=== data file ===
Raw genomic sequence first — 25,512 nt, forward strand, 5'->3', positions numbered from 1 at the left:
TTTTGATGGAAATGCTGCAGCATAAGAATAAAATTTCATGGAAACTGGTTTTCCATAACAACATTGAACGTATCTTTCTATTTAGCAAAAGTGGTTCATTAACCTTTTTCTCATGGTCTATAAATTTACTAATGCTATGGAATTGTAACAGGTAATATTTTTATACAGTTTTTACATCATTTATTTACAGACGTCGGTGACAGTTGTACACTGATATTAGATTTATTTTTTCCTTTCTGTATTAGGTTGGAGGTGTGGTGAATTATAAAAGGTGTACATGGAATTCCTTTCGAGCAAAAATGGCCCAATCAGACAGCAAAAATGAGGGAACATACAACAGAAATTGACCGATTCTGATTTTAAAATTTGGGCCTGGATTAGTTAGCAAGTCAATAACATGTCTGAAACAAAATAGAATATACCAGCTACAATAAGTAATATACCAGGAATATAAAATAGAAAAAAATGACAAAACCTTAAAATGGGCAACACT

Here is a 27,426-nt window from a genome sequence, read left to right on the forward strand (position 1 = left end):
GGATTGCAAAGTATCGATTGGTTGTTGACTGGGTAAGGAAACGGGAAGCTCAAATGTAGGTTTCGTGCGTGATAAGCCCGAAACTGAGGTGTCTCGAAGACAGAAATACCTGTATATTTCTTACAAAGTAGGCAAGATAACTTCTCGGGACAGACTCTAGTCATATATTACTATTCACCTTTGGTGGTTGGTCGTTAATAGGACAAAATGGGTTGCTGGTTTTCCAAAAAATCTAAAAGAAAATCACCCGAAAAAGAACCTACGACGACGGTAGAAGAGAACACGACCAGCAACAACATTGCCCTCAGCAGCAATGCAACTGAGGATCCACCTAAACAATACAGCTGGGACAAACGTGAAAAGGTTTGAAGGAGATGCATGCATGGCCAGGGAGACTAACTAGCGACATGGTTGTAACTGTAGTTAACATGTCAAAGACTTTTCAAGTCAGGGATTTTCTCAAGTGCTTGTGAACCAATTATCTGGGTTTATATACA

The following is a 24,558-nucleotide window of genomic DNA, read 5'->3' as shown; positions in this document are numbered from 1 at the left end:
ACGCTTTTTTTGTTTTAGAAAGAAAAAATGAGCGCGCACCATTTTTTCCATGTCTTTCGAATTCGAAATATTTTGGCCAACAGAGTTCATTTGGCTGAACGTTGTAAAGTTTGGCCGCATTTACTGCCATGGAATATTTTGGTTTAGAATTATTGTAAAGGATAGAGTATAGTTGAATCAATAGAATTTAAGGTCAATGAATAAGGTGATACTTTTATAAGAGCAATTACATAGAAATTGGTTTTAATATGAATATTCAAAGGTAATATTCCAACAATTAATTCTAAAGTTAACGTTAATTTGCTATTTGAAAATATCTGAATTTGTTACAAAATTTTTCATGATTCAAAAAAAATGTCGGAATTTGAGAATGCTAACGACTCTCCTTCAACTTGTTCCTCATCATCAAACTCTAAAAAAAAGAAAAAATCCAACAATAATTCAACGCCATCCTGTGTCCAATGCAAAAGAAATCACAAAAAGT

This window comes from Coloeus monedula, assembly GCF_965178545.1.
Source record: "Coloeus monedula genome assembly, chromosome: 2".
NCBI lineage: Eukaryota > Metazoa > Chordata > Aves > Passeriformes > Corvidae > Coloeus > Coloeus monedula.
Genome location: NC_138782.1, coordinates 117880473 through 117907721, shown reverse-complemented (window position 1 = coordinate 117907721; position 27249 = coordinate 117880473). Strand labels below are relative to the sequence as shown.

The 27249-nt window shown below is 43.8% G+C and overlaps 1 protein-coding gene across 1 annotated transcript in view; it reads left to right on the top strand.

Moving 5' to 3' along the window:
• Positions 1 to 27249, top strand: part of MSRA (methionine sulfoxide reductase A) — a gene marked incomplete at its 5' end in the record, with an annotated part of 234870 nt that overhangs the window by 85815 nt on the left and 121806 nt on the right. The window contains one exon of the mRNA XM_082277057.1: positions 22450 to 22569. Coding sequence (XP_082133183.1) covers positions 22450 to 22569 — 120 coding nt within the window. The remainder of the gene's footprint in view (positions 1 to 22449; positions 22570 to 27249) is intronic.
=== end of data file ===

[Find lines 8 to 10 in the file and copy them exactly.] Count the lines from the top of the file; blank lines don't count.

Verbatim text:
Source record: "Coloeus monedula genome assembly, chromosome: 2".
NCBI lineage: Eukaryota > Metazoa > Chordata > Aves > Passeriformes > Corvidae > Coloeus > Coloeus monedula.
Genome location: NC_138782.1, coordinates 117880473 through 117907721, shown reverse-complemented (window position 1 = coordinate 117907721; position 27249 = coordinate 117880473). Strand labels below are relative to the sequence as shown.